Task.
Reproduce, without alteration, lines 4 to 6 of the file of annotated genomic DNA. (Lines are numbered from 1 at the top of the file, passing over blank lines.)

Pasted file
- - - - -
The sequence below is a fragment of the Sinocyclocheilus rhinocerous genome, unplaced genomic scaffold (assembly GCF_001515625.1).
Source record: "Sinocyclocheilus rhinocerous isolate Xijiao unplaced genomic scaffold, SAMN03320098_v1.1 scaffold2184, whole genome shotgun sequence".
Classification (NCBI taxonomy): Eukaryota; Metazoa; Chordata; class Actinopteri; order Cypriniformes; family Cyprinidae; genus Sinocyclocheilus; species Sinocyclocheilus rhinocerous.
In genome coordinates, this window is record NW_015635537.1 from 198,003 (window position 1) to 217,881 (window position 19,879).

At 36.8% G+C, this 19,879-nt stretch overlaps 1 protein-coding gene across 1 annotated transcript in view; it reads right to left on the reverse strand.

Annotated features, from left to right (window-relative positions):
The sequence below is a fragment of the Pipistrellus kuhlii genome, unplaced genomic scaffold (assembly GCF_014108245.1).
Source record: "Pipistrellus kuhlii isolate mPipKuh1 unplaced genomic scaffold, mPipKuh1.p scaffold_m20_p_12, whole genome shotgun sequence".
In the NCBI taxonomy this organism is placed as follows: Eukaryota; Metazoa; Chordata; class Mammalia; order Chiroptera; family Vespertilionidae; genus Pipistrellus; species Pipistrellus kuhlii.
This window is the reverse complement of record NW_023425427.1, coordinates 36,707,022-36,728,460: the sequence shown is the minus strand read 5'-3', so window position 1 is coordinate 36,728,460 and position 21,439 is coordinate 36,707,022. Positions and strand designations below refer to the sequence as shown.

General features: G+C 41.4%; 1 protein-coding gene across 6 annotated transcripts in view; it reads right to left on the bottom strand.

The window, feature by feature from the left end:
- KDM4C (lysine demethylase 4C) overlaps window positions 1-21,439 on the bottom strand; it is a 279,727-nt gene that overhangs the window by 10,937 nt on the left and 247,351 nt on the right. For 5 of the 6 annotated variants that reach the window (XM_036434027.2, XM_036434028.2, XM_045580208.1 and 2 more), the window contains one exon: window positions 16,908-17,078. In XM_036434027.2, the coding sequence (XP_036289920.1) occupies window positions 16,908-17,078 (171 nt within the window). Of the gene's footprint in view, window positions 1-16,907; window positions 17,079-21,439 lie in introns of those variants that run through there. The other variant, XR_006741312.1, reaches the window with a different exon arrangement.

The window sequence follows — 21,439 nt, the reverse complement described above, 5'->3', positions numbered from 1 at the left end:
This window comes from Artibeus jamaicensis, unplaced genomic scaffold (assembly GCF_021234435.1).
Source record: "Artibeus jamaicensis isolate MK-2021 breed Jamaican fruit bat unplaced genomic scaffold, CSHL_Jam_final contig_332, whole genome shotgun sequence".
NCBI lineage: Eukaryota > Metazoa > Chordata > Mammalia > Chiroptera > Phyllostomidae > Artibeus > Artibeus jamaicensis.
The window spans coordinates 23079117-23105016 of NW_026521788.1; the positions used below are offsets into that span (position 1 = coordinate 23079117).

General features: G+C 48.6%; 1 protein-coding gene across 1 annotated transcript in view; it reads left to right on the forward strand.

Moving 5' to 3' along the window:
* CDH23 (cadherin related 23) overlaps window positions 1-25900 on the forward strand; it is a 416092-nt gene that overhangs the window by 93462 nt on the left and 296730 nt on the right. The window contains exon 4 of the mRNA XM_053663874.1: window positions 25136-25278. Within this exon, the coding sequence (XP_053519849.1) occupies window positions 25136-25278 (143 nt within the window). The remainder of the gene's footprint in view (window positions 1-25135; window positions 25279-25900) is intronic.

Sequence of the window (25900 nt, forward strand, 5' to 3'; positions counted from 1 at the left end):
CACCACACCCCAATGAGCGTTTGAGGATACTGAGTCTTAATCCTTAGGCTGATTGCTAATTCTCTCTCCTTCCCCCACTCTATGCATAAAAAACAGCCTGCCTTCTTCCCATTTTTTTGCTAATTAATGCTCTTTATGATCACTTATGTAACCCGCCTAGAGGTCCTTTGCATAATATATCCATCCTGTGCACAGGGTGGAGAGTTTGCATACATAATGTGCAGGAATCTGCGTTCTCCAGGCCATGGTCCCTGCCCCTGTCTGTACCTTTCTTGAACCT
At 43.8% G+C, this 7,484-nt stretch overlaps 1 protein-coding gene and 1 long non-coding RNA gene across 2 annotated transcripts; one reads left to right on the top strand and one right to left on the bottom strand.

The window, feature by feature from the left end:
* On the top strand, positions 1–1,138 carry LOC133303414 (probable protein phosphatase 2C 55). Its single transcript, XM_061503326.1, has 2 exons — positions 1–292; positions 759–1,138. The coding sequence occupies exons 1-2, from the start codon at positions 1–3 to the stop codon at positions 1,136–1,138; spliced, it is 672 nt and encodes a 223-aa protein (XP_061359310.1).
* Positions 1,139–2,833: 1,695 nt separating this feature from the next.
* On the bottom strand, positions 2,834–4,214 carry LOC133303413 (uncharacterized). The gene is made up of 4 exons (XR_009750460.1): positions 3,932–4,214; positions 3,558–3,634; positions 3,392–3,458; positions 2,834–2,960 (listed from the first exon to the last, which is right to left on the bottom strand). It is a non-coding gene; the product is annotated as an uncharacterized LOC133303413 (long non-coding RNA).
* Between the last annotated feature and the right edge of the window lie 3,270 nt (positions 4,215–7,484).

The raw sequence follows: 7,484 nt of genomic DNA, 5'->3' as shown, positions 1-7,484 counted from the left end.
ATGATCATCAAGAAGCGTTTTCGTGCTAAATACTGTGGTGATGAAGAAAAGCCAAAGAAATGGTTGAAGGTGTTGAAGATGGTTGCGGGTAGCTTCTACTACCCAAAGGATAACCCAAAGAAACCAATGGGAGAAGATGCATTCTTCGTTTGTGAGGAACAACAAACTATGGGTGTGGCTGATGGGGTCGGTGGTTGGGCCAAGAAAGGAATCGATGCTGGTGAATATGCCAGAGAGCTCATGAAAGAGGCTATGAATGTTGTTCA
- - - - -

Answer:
In genome coordinates, this window is record NW_015635537.1 from 198,003 (window position 1) to 217,881 (window position 19,879).

At 36.8% G+C, this 19,879-nt stretch overlaps 1 protein-coding gene across 1 annotated transcript in view; it reads right to left on the reverse strand.

Annotated features, from left to right (window-relative positions):